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Comparing the effects of different dynamic sitting strategies in wheelchair seating on lumbar-pelvic angle

BMC Musculoskeletal DisordersBMC series – open, inclusive and trusted201617:496

https://doi.org/10.1186/s12891-016-1358-3

Received: 31 August 2016

Accepted: 5 December 2016

Published: 9 December 2016

Abstract

Background

Prolonged static sitting in a wheelchair is associated with an increased risk of lower back pain. The wheelchair seating system is a key factor of this risk because it affects spinal loading in the sitting position. In this study, 7 dynamic sitting strategies (DSSs) are examined: lumbar prominent dynamic sitting (LPDS), back reclined dynamic sitting (BRDS), femur upward dynamic sitting (FUDS), lumbar prominent with back reclined dynamic sitting (LBDS), lumbar prominent with femur upward dynamic sitting (LFDS), back reclined with femur upward dynamic sitting (BFDS), and lumbar prominent with back reclined with femur upward dynamic sitting (LBFDS). The objective of this study was to analyze the biomechanical effects of these sitting strategies on lumbar-pelvic angles.

Methods

Twenty able-bodied participants were recruited for the study. All participants performed LPDS, BRDS, FUDS, LBDS, LFDS, BFDS, and LBFDS in a random order. All lumbar-pelvic angle parameters, including the static lumbar angle, static pelvic angle, lumbar range of motion, and pelvic range of motion were measured and compared.

Results

Results show that LBDS and LBFDS enabled the most beneficial lumbar movements, although the difference between the 2 strategies was nonsignificant. BRDS and BFDS enabled the most beneficial pelvic movements, although the difference between the 2 strategies was nonsignificant. Among all the upright DSSs, LPDS and LFDS enabled the most beneficial lumbar and pelvic movements, although no significant difference was observed between these 2 strategies.

Conclusions

We identified the effects and differences among 7 DSSs on lumbar-pelvic angles. Wheelchair users can choose the most suitable DSS that meets their needs. These findings may serve as a reference for practicing physicians or wheelchair users to choose an appropriate dynamic wheelchair seating system.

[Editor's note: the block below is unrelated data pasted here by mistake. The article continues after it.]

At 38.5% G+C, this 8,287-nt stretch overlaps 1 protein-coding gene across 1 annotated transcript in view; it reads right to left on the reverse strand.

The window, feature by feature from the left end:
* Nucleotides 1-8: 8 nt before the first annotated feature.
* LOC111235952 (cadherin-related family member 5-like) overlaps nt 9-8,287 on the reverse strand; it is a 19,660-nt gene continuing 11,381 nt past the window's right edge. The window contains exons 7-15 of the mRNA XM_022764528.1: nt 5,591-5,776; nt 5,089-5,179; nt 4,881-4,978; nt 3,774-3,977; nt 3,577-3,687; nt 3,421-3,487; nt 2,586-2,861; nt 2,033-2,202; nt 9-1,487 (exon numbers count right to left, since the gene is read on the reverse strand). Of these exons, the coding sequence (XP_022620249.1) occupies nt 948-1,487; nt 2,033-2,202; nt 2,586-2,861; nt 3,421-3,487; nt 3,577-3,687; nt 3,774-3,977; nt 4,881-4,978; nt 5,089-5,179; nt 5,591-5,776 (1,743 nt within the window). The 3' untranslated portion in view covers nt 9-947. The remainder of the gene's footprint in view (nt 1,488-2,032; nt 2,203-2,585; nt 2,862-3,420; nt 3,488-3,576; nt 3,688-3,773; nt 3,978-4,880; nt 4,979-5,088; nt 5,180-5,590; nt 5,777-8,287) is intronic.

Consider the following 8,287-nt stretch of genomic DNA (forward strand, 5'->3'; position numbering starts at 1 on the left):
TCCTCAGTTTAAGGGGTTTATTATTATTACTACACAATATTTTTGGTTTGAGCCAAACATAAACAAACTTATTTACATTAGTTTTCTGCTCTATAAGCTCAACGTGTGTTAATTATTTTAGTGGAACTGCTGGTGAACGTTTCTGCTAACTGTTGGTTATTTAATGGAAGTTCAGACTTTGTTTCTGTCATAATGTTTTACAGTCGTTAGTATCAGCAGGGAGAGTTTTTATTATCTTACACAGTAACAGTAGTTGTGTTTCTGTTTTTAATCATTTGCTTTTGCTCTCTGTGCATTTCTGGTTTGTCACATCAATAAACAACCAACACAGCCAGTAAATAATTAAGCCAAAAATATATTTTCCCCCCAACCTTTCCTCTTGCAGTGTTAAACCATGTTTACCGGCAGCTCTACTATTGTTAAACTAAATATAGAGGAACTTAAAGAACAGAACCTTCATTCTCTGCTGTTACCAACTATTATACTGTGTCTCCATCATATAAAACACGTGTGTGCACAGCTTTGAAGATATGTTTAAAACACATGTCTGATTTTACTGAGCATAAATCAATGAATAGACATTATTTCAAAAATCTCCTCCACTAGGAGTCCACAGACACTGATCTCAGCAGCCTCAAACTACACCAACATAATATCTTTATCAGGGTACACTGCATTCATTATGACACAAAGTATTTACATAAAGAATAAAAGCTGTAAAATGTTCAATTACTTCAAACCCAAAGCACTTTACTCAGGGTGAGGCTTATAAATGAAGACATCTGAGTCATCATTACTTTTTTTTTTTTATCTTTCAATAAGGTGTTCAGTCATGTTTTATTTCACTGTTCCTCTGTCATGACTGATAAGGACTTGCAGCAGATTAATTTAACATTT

Trial registration

ISRCTN12389808, 18th November 2016, retrospectively registered.

Keywords

Lower back pain Lumbar spine Wheelchair Dynamic sitting

Background

One of the causes of mechanical lower back pain is prolonged and abnormal stress exerted on tissues surrounding the lumbar, pelvis, and/or femur [13]. The resulting creep effect stimulates surrounding nociceptors and causes discomfort or pain [1, 46]. The loading from prolonged static sitting is associated with an increased risk of lower back pain [1, 3, 7]. In particular, people with lower limb disorders who rely on prolonged wheelchair use for mobility are at a high risk of lower back pain [3, 8, 9].

Previous studies have found that wheelchair users often sit in a position that causes lumbar kyphosis with posterior pelvic tilt [3, 10]. Prolonged lumbar kyphosis causes creep in the spinal ligaments and fascia; as little as 5 min can cause an approximately 40% decrease in the ability of the intervertebral ligaments to protect the intervertebral discs [1, 6, 11]. Some wheelchair users use lumbar support to help maintain normal lumbar lordosis [3, 10, 12]. However, lumbar lordosis transfers stress to the posterior annulus fibrosus, anterior longitudinal ligament, facet joints, and spinous process [1, 1315]. However, this phenomenon negatively affects stress concentration on the posterior annulus fibrosus, unless the disc is severely degenerated and narrowed [1, 1618]. Both lumbar kyphosis and lordosis produce creep load on surrounding soft tissues, decreasing the ability of the intervertebral discs to distribute stress evenly, reducing the distance between the vertebral arches, and increasing the risk of disc degeneration and herniation [1, 6, 14, 19]. Previous studies have shown that avoiding prolonged lumbar kyphosis and lordosis can help prevent lower back pain [1, 20, 21]. In addition, movements that produce lumbar kyphosis and lordosis cause different rates of metabolite transport in the anterior annulus fibrosus, nucleus pulposus, and posterior annulus fibrosus [1, 22]. The U.S. Department of Health suggests shifting body weight, such as by lumbar extension or flexion movements, every 15 min to prevent tissue damage [21, 23]. However, this is difficult for wheelchair users who are incapable of autonomous lumbar movement.